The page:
As we updated earlier this week, we are now offering COVID-19 vaccination to people aged 16-64, with an underlying health condition which puts them at increased risk. There are some subtle differences between this group and the similar cohort for ‘flu vaccination. As a result, some of you may receive an invitation for COVID-19 vaccination when you aren’t usually invited for a ‘flu jab. We would encourage everyone who is offered an appointment to attend it. Appointments are being sent in a phased manner over the next two weeks and will arrive in a distinctive blue envelope. Please be patient as we get appointments issued and please do not contact your GP if you are waiting for an appointment – they are not able to assist with COVID-19 vaccination appointments. Here is some additional information on the clinical risk groups, aged 16 years of age and over, who should receive COVID-19 immunisation:
Chronic respiratory disease
Individuals with a severe lung condition, including those with asthma that requires continuous or repeated use of systemic steroids or with previous exacerbations requiring hospital admission, and chronic obstructive pulmonary disease (COPD) including chronic bronchitis and emphysema; bronchiectasis, cystic fibrosis, interstitial lung fibrosis, pneumoconiosis, and bronchopulmonary dysplasia (BPD).
Chronic heart disease and vascular disease
Congenital heart disease, hypertension with cardiac complications, chronic heart failure, individuals requiring regular medication and/or follow-up for ischaemic heart disease. This includes individuals with atrial fibrillation, peripheral vascular disease or a history of venous thromboembolism.
Chronic kidney disease
Chronic kidney disease at stage 3, 4 or 5, chronic kidney failure, nephrotic syndrome, kidney transplantation.
Chronic liver disease
Cirrhosis, biliary atresia, chronic hepatitis.
Chronic neurological disease
Stroke, transient ischaemic attack (TIA). Conditions in which respiratory function may be compromised due to neurological disease (e.g. polio syndrome sufferers). This includes individuals with cerebral palsy, severe or profound learning disabilities, Down’s Syndrome, multiple sclerosis, epilepsy, dementia, Parkinson’s disease, motor neurone disease and related or similar conditions; or hereditary and degenerative disease of the nervous system or muscles; or severe neurological disability.
Any diabetes, including diet-controlled.
Immunosuppression due to disease or treatment, including patients undergoing chemotherapy leading to immunosuppression, patients undergoing radical radiotherapy, solid organ transplant recipients, bone marrow or stem cell transplant recipients, HIV infection at all stages, multiple myeloma or genetic disorders affecting the immune system (e.g. IRAK-4, NEMO, complement disorder, SCID).
Individuals who are receiving immunosuppressive or immunomodulating biological therapy including, but not limited to, anti-TNF, alemtuzumab, ofatumumab, rituximab, patients receiving protein kinase inhibitors or PARP inhibitors, and individuals treated with steroid sparing agents such as cyclophosphamide and mycophenolate mofetil.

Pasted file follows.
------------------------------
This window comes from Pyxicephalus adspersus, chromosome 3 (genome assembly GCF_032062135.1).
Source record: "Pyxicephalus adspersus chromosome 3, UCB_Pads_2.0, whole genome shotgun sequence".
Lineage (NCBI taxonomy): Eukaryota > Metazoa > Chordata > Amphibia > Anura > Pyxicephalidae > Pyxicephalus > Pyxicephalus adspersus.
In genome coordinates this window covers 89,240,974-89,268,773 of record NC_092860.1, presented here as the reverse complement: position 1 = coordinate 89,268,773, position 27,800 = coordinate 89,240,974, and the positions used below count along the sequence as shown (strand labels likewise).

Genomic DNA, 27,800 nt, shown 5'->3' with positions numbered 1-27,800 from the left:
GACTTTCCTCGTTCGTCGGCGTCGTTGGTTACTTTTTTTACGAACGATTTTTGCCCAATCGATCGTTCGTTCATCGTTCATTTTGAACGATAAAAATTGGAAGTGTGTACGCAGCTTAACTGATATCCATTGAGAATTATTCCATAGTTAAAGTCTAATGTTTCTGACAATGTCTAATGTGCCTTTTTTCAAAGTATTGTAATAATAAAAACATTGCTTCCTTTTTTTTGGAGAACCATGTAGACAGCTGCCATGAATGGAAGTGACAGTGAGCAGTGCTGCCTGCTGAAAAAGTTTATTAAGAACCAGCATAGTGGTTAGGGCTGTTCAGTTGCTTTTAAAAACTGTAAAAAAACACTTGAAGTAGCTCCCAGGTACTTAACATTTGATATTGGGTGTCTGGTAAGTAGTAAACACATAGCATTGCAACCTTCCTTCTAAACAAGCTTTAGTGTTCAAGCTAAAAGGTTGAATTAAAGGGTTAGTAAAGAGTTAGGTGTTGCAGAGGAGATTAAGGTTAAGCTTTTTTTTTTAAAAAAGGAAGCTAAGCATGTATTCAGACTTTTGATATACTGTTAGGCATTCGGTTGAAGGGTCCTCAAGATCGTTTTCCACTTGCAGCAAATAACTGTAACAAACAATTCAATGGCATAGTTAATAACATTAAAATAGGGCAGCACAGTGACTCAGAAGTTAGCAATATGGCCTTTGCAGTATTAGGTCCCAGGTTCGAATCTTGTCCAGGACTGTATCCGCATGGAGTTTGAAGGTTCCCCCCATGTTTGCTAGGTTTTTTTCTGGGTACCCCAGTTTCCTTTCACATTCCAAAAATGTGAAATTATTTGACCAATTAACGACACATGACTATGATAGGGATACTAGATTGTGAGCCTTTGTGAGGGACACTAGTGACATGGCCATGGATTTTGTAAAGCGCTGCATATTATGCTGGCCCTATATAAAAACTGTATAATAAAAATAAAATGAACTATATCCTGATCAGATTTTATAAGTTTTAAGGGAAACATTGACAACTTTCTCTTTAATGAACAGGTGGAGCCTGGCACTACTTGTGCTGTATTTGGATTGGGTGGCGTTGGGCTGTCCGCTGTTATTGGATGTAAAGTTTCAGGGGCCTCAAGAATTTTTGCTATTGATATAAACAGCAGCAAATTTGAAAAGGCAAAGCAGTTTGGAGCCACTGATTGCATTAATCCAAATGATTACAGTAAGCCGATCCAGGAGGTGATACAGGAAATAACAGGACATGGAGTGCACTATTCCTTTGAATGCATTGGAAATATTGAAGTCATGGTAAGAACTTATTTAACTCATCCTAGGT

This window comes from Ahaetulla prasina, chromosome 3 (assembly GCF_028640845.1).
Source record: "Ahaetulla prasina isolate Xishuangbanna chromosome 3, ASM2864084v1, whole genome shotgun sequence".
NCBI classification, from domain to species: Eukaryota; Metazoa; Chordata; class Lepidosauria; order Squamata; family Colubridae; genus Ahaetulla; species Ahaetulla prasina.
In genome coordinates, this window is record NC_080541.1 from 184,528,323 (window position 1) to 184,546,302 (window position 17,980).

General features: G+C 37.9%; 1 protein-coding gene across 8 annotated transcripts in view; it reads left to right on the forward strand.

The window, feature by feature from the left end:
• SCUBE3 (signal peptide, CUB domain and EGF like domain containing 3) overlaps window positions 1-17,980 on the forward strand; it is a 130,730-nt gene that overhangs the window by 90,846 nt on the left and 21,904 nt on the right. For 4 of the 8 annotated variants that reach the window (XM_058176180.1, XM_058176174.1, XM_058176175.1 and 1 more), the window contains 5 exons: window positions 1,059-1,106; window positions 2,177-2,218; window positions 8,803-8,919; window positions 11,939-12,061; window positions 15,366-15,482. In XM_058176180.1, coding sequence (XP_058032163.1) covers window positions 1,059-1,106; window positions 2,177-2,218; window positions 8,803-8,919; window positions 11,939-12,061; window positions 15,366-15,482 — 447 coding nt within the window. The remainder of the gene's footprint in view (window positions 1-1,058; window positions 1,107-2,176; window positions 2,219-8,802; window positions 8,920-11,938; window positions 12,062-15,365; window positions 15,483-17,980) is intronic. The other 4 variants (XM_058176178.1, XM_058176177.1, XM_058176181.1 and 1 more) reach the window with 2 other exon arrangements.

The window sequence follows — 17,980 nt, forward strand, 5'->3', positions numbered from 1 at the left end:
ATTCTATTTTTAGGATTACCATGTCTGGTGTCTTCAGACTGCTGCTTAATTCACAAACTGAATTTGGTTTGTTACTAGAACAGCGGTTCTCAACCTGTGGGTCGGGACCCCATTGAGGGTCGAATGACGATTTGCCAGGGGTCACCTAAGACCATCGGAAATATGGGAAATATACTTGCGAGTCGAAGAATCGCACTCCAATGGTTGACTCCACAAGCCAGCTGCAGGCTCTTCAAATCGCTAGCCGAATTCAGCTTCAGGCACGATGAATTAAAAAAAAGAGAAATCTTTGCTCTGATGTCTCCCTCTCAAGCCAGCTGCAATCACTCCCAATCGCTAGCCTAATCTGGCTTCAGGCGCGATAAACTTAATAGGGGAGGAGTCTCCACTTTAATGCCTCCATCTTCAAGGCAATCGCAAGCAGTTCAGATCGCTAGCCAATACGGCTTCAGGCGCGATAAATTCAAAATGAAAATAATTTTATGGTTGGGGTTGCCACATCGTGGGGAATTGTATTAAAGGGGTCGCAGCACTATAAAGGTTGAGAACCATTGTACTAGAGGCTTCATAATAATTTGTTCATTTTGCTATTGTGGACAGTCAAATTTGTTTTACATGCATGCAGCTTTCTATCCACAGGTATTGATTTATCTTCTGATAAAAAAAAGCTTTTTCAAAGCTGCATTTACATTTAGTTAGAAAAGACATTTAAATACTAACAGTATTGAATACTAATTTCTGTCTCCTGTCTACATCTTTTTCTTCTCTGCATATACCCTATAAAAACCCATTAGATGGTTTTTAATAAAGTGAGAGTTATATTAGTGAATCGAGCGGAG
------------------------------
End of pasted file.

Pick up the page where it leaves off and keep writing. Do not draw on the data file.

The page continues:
Individuals treated with or likely to be treated with systemic steroids for more than a month at a dose equivalent to prednisolone at 20mg or more per day for adults.
Anyone with a history of haematological malignancy, including leukaemia, lymphoma, and myeloma and those with systemic lupus erythematosus and rheumatoid arthritis, and psoriasis who may require long term immunosuppressive treatments.
Most of the more severely immunosuppressed individuals in this group should already be flagged as Clinically Extremely Vulnerable (CEV) Individuals who are not yet on the CEV list but who are about to receive highly immunosuppressive interventions or those whose level of immunosuppression is about to increase may be therefore be offered vaccine alongside the CEV group, if therapy can be safely delayed or there is sufficient time (ideally two weeks) before therapy commences.
Some immunosuppressed patients may have a suboptimal immunological response to the vaccine (see Immunosuppression and HIV).
Asplenia or dysfunction of the spleen
This also includes conditions that may lead to splenic dysfunction, such as homozygous sickle cell disease, thalassemia major and coeliac syndrome.
Adults with a Body Mass Index ≥40 kg/m2.
Severe mental illness
Individuals with schizophrenia or bipolar disorder, or any mental illness that causes severe functional impairment.
It is also the Scottish Government’s intention to expand group 6 to include people with mild or moderate learning/intellectual disabilities.
Those who are eligible for a carer’s allowance, or those who are the sole or primary carer of an elderly or disabled person who is at increased risk of COVID-19 mortality and therefore clinically vulnerable.
Younger adults in long-stay nursing and residential care settings
Many younger adults in residential care settings will be eligible for vaccination because they fall into one of the clinical risk groups above (for example learning disabilities). Given the likely high risk of exposure in these settings, where a high proportion of the population would be considered eligible, vaccination of the whole resident population is recommended.
Younger residents in care homes for the elderly will be at high risk of exposure, and although they may be at lower risk of mortality than older residents should not be excluded from vaccination programmes.